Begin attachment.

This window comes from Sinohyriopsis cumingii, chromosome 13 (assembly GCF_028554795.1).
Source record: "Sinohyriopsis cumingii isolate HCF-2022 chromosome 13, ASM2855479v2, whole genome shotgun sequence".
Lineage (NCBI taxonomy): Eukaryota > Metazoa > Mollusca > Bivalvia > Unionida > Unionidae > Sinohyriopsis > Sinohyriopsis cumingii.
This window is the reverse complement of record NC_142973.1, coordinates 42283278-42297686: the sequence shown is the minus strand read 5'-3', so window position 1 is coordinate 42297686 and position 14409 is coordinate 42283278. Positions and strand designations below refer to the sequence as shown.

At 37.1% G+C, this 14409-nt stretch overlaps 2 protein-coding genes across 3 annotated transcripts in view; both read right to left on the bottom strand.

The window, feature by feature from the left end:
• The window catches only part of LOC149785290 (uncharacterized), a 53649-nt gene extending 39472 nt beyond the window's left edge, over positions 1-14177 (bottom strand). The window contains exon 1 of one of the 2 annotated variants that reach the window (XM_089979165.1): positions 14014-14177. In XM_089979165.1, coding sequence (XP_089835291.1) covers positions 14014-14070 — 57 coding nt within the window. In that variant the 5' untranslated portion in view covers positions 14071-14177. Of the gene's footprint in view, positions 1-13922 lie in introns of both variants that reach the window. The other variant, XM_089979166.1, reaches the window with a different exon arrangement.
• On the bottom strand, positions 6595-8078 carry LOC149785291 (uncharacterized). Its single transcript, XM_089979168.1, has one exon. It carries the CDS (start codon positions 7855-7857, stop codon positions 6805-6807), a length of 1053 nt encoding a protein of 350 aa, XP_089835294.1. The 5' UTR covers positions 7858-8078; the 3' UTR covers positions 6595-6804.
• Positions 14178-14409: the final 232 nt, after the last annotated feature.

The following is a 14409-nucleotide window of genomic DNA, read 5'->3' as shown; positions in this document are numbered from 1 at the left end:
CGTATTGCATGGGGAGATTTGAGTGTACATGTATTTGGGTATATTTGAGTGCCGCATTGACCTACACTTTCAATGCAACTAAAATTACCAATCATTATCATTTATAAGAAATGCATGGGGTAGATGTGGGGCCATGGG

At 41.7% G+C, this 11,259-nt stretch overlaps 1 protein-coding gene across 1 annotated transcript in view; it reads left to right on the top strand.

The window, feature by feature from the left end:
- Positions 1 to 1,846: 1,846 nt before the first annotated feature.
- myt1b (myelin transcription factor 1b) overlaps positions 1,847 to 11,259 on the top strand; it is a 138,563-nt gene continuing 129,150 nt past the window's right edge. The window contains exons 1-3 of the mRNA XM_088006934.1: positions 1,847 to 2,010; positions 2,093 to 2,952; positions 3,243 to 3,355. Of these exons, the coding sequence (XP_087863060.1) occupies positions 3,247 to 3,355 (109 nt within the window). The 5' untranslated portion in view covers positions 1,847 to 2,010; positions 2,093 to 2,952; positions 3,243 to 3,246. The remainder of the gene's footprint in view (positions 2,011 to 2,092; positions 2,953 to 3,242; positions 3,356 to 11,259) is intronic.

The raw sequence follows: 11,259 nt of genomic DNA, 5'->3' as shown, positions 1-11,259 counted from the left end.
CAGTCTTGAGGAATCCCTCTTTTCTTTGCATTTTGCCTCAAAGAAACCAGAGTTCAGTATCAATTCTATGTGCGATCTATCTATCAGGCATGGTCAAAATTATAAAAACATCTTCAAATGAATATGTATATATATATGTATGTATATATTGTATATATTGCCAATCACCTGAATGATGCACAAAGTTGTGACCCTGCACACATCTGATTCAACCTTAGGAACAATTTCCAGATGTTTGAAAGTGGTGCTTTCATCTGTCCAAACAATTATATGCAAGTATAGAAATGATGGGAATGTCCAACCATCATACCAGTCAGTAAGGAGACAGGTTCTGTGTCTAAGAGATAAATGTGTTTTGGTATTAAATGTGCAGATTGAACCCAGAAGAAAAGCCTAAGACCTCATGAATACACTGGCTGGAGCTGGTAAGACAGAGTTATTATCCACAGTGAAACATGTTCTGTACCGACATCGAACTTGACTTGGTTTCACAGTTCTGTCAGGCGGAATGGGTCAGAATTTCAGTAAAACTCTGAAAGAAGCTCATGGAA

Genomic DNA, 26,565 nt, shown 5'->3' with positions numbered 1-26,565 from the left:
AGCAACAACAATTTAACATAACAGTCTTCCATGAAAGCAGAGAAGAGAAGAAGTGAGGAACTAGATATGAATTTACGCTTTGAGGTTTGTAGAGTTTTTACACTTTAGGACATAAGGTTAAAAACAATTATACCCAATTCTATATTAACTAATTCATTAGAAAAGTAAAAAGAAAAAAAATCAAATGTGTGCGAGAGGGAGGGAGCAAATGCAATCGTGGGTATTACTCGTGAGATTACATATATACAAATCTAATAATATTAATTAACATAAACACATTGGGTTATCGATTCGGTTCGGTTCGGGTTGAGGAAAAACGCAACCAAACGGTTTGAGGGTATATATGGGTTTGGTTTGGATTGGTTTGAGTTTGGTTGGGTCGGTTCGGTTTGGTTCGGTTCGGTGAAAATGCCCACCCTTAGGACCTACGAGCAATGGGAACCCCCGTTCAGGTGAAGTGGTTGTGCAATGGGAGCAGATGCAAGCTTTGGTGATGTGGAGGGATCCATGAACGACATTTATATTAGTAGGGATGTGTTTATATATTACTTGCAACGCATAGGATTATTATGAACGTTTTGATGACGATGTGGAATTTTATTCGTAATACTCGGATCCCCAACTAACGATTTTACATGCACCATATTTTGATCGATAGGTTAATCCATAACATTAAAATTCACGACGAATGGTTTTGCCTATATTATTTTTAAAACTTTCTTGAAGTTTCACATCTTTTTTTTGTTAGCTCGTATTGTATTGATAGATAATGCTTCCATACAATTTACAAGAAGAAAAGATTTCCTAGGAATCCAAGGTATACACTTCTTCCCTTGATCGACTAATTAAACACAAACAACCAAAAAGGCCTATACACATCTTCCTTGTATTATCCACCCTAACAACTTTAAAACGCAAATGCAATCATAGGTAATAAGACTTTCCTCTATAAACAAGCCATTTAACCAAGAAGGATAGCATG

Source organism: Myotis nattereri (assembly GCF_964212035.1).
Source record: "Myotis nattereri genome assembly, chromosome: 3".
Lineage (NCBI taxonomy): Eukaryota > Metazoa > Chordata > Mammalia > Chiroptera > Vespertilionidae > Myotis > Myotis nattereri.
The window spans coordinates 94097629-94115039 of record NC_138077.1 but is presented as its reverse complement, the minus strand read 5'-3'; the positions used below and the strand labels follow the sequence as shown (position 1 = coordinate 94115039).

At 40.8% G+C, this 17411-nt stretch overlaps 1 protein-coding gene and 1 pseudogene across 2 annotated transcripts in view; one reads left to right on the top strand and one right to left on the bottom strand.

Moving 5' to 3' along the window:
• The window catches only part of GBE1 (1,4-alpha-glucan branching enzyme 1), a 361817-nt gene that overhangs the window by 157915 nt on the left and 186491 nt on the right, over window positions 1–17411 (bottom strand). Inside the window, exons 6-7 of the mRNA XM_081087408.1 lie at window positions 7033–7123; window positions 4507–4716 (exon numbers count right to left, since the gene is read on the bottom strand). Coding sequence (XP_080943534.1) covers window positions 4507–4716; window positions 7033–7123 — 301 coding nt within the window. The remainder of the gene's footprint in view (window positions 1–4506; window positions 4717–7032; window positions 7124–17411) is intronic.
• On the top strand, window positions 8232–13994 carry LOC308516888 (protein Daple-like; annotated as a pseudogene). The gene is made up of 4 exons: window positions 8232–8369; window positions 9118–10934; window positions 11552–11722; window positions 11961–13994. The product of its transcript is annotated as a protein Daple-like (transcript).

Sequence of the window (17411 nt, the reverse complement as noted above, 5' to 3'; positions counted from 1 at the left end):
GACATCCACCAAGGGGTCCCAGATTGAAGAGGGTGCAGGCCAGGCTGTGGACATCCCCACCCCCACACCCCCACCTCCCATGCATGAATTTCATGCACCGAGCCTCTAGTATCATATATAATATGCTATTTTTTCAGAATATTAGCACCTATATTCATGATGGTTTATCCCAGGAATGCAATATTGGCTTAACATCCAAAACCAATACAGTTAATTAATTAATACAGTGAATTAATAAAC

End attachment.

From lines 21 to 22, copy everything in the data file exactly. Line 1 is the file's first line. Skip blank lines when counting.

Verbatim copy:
Source record: "Myotis nattereri genome assembly, chromosome: 3".
Lineage (NCBI taxonomy): Eukaryota > Metazoa > Chordata > Mammalia > Chiroptera > Vespertilionidae > Myotis > Myotis nattereri.